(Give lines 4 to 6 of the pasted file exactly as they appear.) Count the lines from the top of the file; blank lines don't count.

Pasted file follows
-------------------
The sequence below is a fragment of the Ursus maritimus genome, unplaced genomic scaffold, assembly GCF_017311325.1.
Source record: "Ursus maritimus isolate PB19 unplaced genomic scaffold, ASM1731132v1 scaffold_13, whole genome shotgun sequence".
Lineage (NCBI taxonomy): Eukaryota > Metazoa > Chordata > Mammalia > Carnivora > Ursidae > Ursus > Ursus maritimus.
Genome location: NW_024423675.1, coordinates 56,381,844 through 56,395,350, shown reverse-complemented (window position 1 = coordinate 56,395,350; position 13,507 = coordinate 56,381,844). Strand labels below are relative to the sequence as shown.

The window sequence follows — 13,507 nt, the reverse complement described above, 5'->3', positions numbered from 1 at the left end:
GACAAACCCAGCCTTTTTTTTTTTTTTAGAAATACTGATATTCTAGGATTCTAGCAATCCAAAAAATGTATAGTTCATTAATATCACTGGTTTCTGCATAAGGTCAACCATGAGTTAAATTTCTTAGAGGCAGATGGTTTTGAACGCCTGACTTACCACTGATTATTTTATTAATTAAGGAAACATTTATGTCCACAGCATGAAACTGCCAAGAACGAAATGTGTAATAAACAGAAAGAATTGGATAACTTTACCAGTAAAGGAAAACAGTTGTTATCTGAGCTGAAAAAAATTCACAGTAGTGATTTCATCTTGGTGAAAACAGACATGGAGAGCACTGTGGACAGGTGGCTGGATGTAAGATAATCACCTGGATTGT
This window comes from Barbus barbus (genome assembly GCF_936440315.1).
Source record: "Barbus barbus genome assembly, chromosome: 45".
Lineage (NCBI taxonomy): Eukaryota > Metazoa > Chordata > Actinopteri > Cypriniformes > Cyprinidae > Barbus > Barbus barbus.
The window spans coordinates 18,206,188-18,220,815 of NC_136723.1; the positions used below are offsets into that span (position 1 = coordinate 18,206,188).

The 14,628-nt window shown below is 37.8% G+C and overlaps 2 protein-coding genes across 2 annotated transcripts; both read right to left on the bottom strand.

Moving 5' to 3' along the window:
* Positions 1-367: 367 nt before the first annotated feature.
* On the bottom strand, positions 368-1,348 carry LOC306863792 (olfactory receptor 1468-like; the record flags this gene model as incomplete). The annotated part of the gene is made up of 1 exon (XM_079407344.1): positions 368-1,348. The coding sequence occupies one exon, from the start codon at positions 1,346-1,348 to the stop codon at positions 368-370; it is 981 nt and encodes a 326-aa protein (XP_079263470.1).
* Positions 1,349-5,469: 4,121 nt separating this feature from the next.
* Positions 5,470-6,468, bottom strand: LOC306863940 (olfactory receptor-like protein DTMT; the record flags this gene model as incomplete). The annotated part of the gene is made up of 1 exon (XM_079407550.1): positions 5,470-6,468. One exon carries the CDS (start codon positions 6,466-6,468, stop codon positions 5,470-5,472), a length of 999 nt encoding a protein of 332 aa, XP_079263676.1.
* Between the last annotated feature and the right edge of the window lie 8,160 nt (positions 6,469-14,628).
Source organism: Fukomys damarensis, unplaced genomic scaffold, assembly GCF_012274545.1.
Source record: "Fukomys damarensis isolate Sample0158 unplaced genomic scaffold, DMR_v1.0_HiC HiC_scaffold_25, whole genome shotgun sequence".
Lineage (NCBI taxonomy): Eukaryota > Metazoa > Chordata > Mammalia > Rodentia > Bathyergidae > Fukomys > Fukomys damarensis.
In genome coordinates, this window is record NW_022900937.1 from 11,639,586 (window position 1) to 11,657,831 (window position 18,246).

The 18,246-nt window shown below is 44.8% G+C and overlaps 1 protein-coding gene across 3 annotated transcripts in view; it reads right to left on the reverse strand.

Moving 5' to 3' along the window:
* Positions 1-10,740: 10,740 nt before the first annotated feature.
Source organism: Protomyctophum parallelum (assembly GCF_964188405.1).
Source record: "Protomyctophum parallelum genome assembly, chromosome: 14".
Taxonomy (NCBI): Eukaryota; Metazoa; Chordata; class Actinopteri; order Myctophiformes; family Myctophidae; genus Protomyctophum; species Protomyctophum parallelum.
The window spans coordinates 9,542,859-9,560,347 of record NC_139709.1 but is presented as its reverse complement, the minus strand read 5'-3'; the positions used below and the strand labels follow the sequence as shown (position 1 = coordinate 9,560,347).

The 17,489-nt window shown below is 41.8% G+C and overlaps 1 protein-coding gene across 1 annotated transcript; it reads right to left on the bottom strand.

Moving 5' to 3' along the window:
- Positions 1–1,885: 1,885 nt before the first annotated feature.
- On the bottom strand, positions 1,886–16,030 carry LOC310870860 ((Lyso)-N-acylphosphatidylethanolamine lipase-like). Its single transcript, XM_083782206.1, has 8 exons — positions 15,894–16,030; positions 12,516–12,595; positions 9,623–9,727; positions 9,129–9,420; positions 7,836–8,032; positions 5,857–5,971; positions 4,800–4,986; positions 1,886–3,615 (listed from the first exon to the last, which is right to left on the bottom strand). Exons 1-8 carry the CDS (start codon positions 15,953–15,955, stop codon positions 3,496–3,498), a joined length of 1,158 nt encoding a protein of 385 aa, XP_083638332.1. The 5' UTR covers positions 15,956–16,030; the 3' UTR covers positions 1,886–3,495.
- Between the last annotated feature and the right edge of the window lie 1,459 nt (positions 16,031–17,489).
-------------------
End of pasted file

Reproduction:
Genome location: NW_024423675.1, coordinates 56,381,844 through 56,395,350, shown reverse-complemented (window position 1 = coordinate 56,395,350; position 13,507 = coordinate 56,381,844). Strand labels below are relative to the sequence as shown.

The window sequence follows — 13,507 nt, the reverse complement described above, 5'->3', positions numbered from 1 at the left end:
GACAAACCCAGCCTTTTTTTTTTTTTTAGAAATACTGATATTCTAGGATTCTAGCAATCCAAAAAATGTATAGTTCATTAATATCACTGGTTTCTGCATAAGGTCAACCATGAGTTAAATTTCTTAGAGGCAGATGGTTTTGAACGCCTGACTTACCACTGATTATTTTATTAATTAAGGAAACATTTATGTCCACAGCATGAAACTGCCAAGAACGAAATGTGTAATAAACAGAAAGAATTGGATAACTTTACCAGTAAAGGAAAACAGTTGTTATCTGAGCTGAAAAAAATTCACAGTAGTGATTTCATCTTGGTGAAAACAGACATGGAGAGCACTGTGGACAGGTGGCTGGATGTAAGATAATCACCTGGATTGT